The book is by no means limited to Ilie's career as a tennis player as it also covers his childhood, his womanizing, his three marriages, his four children (two of them adopted), his attempt to become mayor of Bucharest (which he looked certain to win at one stage but ultimately lost narrowly) and so much more. Ilie was particularly shocked by the deaths of Vitas Gerulaitis (from gas poisoning caused by a faulty heating system) and Arthur Ashe (from AIDS caused by infected blood).
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Format: Hardcover Verified Purchase
Nastase was one of the stars of tennis in the 60's and 70's and still plays today in doubles as a veteran, quite often with his long-time partner Jimmy Connors - together they had won some Grand Slam doubles tournaments including Wimbledon. Nastase was and still is a flamboyant character. On court he was temperamental and often lost his cool, sometimes leading to him being unkindly misjudged when he was actually, in my view for one, in the right.

Nastase describes very frankly his behaviour on court and his life generally since his early childhood when he was lucky to be able to play tennis because his father had a job at a tennis club, how he progressed through his own love of the game without any real coaching other than "leave him to it" by someone at the club. The comparison with players nowadays, all so intense and coached up and buffed up and frantic for ranking points is dramatic. He also writes of how difficult it was to live in a Communist country and how careful he had to be not to offend the authorities so that he could be allowed out of the Communist Bloc to play tennis elsewhere.

For me who watched Nastase often at Wimbledon, there aren't many later players who can compare with him for pure flair and a joyous love of just playing the game other than the great Roger Federer (whom Nastase mentions as being a player he greatly admires). Federer was also somewhat temperamental on court in his early days but unlike Nastase, Federer decided to stop being temperamental and be fully focused instead.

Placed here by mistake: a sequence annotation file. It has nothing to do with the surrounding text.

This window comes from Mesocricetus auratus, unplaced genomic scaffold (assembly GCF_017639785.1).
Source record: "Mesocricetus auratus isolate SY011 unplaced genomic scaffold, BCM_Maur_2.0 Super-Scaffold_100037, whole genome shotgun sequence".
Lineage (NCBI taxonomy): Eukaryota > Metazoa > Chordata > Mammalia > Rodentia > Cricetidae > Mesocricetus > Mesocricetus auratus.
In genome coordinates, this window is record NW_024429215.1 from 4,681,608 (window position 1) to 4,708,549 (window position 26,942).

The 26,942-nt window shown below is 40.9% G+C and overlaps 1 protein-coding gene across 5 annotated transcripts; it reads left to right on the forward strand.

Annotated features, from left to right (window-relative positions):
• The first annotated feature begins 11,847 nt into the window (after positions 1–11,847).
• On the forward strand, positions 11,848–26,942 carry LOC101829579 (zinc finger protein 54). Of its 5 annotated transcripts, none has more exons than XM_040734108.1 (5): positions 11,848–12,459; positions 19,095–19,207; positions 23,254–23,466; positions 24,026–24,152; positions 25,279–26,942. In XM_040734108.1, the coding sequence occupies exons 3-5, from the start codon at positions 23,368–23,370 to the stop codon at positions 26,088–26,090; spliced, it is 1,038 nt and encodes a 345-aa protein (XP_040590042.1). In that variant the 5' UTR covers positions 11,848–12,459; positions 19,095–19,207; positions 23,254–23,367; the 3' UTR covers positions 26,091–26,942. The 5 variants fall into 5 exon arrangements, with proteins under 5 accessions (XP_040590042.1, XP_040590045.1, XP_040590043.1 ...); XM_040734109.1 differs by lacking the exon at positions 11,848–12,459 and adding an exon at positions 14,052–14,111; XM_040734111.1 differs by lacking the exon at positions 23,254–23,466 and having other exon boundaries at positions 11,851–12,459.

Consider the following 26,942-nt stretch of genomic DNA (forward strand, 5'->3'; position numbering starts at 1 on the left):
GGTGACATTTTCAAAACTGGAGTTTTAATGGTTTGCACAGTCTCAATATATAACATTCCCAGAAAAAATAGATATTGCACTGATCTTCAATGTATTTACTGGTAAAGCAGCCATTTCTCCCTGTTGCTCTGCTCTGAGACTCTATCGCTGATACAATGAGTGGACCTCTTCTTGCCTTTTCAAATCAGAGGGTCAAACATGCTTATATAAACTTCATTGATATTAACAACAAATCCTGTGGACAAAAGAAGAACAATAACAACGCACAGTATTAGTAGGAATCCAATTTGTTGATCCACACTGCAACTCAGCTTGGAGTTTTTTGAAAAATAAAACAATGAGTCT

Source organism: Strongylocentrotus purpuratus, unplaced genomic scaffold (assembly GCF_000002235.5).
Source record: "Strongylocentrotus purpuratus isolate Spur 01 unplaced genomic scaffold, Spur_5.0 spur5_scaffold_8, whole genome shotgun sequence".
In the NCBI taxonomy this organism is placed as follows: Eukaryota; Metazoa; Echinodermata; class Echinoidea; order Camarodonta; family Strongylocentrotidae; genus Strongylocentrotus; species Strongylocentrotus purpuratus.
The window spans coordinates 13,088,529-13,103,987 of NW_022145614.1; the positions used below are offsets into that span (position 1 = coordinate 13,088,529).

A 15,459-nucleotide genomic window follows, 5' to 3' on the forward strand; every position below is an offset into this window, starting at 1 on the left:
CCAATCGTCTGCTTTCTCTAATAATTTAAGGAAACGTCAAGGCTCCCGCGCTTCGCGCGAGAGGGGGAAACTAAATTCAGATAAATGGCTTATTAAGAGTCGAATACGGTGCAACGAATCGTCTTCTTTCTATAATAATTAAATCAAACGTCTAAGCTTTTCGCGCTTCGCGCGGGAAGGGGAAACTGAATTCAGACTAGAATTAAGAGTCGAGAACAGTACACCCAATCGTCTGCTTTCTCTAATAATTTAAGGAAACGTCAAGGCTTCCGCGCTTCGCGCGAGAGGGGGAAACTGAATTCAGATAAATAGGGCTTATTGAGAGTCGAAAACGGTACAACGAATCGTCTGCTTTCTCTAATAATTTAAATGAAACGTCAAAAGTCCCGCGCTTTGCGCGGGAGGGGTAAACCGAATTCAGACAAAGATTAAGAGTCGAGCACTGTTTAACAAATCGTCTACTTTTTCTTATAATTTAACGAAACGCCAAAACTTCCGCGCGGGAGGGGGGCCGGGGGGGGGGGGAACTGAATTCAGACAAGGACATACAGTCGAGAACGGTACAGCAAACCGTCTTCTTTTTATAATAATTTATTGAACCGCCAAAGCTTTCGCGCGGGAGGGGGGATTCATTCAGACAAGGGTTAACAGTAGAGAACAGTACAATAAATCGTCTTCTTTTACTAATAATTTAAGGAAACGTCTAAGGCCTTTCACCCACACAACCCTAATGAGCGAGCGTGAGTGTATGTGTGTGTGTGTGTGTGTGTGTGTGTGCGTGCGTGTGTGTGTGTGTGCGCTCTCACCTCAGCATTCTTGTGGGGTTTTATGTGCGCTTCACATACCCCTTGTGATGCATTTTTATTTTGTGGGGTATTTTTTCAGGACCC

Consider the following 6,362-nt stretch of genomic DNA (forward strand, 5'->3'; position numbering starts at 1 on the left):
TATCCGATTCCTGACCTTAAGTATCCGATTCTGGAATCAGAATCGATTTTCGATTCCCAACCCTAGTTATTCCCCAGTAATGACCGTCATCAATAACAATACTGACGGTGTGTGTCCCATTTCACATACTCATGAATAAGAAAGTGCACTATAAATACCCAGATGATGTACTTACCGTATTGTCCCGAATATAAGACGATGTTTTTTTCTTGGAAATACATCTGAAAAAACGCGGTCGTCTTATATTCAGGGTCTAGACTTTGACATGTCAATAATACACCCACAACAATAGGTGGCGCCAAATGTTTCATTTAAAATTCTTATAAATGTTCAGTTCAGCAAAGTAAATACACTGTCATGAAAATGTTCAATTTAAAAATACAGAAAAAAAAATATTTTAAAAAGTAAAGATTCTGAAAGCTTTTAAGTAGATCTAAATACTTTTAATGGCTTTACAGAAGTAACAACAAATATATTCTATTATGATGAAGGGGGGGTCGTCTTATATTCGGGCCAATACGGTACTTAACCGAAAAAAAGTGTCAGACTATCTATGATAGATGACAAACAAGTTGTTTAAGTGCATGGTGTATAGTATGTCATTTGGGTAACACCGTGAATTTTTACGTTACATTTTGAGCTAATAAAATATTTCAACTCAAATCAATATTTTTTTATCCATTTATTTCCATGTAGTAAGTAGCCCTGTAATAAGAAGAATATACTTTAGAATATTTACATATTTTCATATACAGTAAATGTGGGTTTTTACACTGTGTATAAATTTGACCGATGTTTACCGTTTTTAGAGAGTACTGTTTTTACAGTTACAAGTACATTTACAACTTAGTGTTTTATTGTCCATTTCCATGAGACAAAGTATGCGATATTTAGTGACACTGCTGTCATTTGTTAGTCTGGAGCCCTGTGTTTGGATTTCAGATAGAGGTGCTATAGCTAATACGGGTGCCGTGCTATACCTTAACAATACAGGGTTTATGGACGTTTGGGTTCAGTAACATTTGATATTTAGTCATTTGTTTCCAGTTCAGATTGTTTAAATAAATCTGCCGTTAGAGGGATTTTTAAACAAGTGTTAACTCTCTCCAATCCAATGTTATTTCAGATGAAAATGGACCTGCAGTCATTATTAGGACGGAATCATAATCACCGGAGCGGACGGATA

Nastase won many matches, some tournaments and two grand slams - Roland Garros and the US Open (though never, sadly, Wimbledon, though coming very close).
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Format: Hardcover
If I'm not missing any, this is the fourth book published about the charismatic and controversial Ilie Nastase (two of which were published in France). This speaks volumes for the popularity enjoyed by this genius of tennis.
Nastase is one of the reasons tennis became so hugely popular back in the 1970s. His talent and personality brought millions of new fans to the game. His combined singles titles (57) and doubles (51) of Grand Prix, WCT and ATP sanctioned tournaments of Open Tennis (since 1968) is only surpassed by John McEnroe - no coincidence here since they are the two greatest natural talents seen in tennis. His Davis Cup record is also phenomenal, playing and winning more matches than anybody else, except Nikki Pietrangeli. Contrary to some erroneous assumptions made by another reviewer, Nastase never left Romania. He did not need to do so, since he was allowed to keep all his earnings. This was part of the deal made with the Romanian Communist authorities, in return for his free and unconditional availability of playing Davis Cup matches.
Reading the book I discovered with great surprise and regret that he is not yet a member of the Wimbledon All England Club. After all, this is the guy that won three Wimbledon doubles titles and played in other two singles finals (the one from 1972 is still regarded as one of the most beautiful and memorable ever played at Wimbledon!). Last but not least, he is the one that saved Wimbledon in 1973 when almost all of the big names boycotted the tournament. I sincerely believe is still not too late for Wimbledon to rectify this injustice.
Finally, I would like to recommend in addition to this wonderful book another excellent one on Nastase. This one, by Richard Evans, was published in the 1977 in USA under "Nasty: Ilie Nastase vs. Tennis" and in England under "Nastase". Any of these and "Mr. Nastase" would certainly make any Nastase fan very, very happy!!